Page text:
1. The problem is that the internal buffer on the DAC is just too slow to generate clean aliases up at 10.7 Mhz. It’d be possible to run at a lower sample rate and hit 10.7, but the internal buffer would strongly attenuate those high aliases. This app note from ST does a better job explaining all of the ins and outs of it than I do ( We’re using 10.7 Mhz as an IF because it’s easy to get narrow ceramic and crystal IF filters for 10.7.

      1. Thanks Brady, yes that’s the document I read when I was trying to figure out what the Buf Amp was for. Interesting project. Your right about the IF filter.

  2. One advantage to keeping the IF higher rather than lower is that the filtering to reject the image and LO leakage can be easier to accomplish. It is important to be able to reject that image so that we don’t transmit out of band. 10.7 MHz is also a nice IF frequency since a wide variety of off-the-shelf filters can be purchased at that frequency. You can get high performance out of such filters for a low cost.

    However, keep in mind that there are some disadvantages to using multiplied up DAC signals. Everything regarding frequency and phase gets multiplied up. Noise can potentially be a problem. If I remember correctly the phase noise will expand out in bandwidth by the same multiplying factor. This means that the bandwidth of the phase noise of the oscillator driving the DAC will get multiplied up. The phase noise that the DAC adds will also multiply up. It potentially might be worse than that. This is a reason to not multiply up by too much. Hopefully things will be fine with using this method, but just watch out for the potential dangers. It is certainly a nice way to get a higher frequency out of a DAC.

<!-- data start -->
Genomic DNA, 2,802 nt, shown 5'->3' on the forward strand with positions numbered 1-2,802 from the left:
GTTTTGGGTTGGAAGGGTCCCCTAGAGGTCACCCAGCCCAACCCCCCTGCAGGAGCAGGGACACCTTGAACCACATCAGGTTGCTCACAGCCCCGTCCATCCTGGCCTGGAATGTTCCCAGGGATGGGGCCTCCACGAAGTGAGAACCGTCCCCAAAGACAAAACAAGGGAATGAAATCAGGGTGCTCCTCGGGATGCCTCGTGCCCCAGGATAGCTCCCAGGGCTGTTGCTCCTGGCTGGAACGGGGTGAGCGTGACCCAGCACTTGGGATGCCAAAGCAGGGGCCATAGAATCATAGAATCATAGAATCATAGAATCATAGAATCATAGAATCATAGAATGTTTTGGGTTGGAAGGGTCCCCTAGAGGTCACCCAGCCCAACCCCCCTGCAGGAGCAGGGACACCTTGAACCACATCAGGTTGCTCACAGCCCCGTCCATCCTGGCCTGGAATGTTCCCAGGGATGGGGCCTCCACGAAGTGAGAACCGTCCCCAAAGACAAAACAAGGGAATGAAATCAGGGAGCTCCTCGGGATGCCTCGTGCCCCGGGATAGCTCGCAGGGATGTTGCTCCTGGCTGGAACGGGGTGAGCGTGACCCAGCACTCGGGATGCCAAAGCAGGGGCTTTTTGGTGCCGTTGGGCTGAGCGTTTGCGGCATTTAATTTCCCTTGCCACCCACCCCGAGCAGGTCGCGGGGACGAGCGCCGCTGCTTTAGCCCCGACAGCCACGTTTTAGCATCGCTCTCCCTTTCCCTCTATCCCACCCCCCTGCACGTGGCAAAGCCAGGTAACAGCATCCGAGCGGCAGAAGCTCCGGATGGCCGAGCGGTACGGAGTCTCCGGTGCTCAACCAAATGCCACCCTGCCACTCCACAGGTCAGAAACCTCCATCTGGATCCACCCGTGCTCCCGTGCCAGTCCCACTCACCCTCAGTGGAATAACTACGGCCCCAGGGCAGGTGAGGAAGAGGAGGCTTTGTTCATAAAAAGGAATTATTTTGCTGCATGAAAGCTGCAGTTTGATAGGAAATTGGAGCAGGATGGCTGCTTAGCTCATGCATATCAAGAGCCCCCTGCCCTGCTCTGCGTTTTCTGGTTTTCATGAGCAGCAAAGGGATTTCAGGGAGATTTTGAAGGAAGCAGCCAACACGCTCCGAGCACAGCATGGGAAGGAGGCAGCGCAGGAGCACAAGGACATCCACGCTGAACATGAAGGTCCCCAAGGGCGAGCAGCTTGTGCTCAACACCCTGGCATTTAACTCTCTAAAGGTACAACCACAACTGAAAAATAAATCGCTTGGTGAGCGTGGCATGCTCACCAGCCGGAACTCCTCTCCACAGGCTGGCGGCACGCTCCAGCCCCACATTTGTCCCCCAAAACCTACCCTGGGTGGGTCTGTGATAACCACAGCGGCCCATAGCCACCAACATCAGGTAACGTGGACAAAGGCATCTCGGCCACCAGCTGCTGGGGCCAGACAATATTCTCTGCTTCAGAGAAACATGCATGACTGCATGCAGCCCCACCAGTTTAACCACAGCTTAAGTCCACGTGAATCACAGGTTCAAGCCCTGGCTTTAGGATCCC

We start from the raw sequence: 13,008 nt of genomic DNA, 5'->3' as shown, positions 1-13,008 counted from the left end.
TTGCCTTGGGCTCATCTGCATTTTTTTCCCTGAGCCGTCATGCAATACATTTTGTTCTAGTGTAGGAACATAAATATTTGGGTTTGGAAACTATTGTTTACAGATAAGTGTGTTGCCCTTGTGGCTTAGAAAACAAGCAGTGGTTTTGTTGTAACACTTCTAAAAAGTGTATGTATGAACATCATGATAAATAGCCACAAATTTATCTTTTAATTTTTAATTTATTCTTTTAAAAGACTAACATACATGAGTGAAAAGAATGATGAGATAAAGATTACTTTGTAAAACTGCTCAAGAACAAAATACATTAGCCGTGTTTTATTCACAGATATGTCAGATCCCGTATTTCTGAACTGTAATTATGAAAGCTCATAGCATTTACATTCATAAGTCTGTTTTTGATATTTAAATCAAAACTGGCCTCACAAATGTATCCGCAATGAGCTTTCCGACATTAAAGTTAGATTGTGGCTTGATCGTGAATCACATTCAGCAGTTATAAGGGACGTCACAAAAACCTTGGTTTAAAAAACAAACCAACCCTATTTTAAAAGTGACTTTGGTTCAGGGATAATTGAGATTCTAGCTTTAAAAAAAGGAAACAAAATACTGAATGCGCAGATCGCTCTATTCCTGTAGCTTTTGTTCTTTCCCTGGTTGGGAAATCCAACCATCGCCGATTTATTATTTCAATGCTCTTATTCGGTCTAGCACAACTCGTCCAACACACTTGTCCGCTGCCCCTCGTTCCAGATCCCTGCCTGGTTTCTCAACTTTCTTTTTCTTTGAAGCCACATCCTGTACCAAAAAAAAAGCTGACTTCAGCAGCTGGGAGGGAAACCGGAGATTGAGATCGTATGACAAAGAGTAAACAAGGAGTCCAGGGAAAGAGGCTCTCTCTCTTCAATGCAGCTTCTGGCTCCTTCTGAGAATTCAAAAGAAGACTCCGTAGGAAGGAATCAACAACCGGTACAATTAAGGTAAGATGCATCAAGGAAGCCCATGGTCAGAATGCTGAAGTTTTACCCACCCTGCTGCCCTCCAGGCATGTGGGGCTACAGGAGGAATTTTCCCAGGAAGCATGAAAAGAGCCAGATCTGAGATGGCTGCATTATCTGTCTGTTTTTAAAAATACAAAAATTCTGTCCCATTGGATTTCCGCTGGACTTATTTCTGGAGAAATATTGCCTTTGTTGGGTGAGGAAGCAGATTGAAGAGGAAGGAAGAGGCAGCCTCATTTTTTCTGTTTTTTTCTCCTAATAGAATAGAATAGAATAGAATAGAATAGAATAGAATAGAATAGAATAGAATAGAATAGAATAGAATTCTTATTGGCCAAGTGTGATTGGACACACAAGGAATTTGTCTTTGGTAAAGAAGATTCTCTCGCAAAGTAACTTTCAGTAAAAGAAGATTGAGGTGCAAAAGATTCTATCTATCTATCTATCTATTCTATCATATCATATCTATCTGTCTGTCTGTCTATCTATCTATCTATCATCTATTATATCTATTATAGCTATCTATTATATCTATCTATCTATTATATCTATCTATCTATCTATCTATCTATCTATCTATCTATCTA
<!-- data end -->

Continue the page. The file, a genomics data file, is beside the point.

1. Thanks John, yes I have also been thinking along similar lines about the tx phase noise from this approach, which will be depend on the uC’s PLL We will have to measure it. If the phase noise is poor we could look at clocking the DAC output from another, higher quality oscillator.

  3. Looking a bit at the math, I notice that the 23rd overtone of 465kHz is at 10.695MHz, well within the passband of an off-the-shelf 10.7MHz ceramic filter.
    And not even having to use the mixing up approach should complicate things too much, either use a 455kHz 1st IF and mix it up with a crystal (10.245 MHz seems to be one of the standard frequencies my distro carries), or use a 700 kHz 1st IF and mix it up with a 10MHz signal.
    With the the CPU you’re using, you’re bound to use some (even) overtone of 10MHz to clock it, so why not make it a precision crystal oscillator, usable by the other components in the radio? I mean, you’re going to need precision for the part which mixes it up to 145MHz anyhow?

  4. There are many ways to generate 10.7 and if the direct method works, all the better. Mixing up to 10.7 would be painful as the filter would need to be better (likely) and there is added $ and complexity of the additional oscillator. Put a few additional $ into the direct 10.7 filter rather than a mixer. Everything is a tradeoff.

    I’ve not looked at the DAC, but rather than get locked into 10.7 right away, consider generating 28 MHz. Plenty of DACs could gen 28MHz.

    1. This is a ham band and the HF unit could be amplified, filtered and put on the air directly.
    2. There are tons of 28-144 transverter designs: see old ARRL handbooks, Dubus, CSVHF… Or buy one from Down East. 28440 is also common.